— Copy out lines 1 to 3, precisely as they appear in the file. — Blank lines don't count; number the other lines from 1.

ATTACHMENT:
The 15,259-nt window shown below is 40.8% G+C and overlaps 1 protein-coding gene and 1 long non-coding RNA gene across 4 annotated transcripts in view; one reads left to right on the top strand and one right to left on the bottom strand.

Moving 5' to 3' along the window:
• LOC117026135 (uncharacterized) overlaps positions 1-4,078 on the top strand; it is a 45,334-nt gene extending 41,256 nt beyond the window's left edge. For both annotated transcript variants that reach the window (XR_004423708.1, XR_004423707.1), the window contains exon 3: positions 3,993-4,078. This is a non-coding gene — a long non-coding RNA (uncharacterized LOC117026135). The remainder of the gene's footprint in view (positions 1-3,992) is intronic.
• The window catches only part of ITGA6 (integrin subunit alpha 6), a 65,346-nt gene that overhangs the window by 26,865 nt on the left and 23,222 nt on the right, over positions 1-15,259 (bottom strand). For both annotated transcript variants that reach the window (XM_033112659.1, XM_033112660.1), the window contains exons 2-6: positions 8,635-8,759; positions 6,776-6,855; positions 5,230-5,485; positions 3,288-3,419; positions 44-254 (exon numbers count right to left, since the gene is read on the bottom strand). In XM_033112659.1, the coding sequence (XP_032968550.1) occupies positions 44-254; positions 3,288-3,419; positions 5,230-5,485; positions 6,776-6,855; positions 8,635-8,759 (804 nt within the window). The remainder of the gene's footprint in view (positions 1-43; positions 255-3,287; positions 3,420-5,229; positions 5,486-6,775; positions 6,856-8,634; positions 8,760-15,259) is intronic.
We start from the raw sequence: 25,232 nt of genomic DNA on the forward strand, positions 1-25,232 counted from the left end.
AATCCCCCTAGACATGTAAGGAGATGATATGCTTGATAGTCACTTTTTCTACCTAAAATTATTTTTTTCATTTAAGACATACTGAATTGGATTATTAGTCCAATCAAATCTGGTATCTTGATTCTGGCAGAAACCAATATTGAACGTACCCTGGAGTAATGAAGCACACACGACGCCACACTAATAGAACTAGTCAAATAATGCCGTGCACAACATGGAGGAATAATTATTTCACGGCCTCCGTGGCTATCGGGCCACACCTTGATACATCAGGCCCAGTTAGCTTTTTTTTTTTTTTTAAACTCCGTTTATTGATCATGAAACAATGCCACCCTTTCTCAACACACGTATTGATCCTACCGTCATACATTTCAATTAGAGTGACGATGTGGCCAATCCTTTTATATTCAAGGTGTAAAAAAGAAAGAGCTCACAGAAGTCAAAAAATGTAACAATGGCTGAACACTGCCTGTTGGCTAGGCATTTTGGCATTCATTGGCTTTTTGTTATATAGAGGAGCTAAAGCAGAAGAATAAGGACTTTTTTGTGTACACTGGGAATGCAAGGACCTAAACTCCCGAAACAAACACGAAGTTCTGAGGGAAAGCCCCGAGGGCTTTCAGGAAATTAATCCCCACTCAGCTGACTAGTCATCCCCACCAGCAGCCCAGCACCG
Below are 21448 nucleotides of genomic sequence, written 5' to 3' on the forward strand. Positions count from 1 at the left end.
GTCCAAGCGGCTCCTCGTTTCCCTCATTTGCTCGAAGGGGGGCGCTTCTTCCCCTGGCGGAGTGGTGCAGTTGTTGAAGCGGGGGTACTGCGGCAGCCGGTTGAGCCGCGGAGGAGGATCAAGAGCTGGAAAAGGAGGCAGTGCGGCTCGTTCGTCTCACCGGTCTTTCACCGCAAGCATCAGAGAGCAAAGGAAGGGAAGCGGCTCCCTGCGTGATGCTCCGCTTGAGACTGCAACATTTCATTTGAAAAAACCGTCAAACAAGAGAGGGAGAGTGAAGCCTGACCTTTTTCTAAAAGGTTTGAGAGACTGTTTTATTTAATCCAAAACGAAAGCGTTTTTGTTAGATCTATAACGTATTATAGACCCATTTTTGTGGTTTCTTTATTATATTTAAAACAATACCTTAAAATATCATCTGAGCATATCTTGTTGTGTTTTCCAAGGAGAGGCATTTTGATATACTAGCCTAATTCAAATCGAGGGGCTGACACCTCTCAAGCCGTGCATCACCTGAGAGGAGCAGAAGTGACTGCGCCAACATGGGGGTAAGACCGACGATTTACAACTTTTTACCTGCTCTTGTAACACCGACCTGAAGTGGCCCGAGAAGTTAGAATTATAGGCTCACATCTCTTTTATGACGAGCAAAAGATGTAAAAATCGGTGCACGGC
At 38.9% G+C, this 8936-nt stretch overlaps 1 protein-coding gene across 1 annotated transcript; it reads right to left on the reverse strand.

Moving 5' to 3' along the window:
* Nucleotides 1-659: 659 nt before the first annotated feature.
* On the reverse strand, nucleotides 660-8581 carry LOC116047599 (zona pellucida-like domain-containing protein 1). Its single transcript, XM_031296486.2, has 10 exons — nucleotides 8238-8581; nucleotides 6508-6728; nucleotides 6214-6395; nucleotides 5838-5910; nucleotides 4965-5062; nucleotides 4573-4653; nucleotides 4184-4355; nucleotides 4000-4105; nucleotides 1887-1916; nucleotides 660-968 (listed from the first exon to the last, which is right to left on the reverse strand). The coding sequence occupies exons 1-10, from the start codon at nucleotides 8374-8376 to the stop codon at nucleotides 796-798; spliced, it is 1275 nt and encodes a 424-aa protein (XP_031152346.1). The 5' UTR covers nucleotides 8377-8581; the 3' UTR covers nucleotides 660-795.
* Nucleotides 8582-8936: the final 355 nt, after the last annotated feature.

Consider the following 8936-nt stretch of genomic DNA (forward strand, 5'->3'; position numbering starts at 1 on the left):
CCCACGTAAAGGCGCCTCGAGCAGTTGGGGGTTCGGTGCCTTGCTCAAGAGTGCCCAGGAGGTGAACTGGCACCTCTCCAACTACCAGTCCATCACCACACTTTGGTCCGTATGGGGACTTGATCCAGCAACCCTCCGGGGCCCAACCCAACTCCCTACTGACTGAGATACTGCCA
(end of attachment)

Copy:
The 15,259-nt window shown below is 40.8% G+C and overlaps 1 protein-coding gene and 1 long non-coding RNA gene across 4 annotated transcripts in view; one reads left to right on the top strand and one right to left on the bottom strand.

Moving 5' to 3' along the window:
• LOC117026135 (uncharacterized) overlaps positions 1-4,078 on the top strand; it is a 45,334-nt gene extending 41,256 nt beyond the window's left edge. For both annotated transcript variants that reach the window (XR_004423708.1, XR_004423707.1), the window contains exon 3: positions 3,993-4,078. This is a non-coding gene — a long non-coding RNA (uncharacterized LOC117026135). The remainder of the gene's footprint in view (positions 1-3,992) is intronic.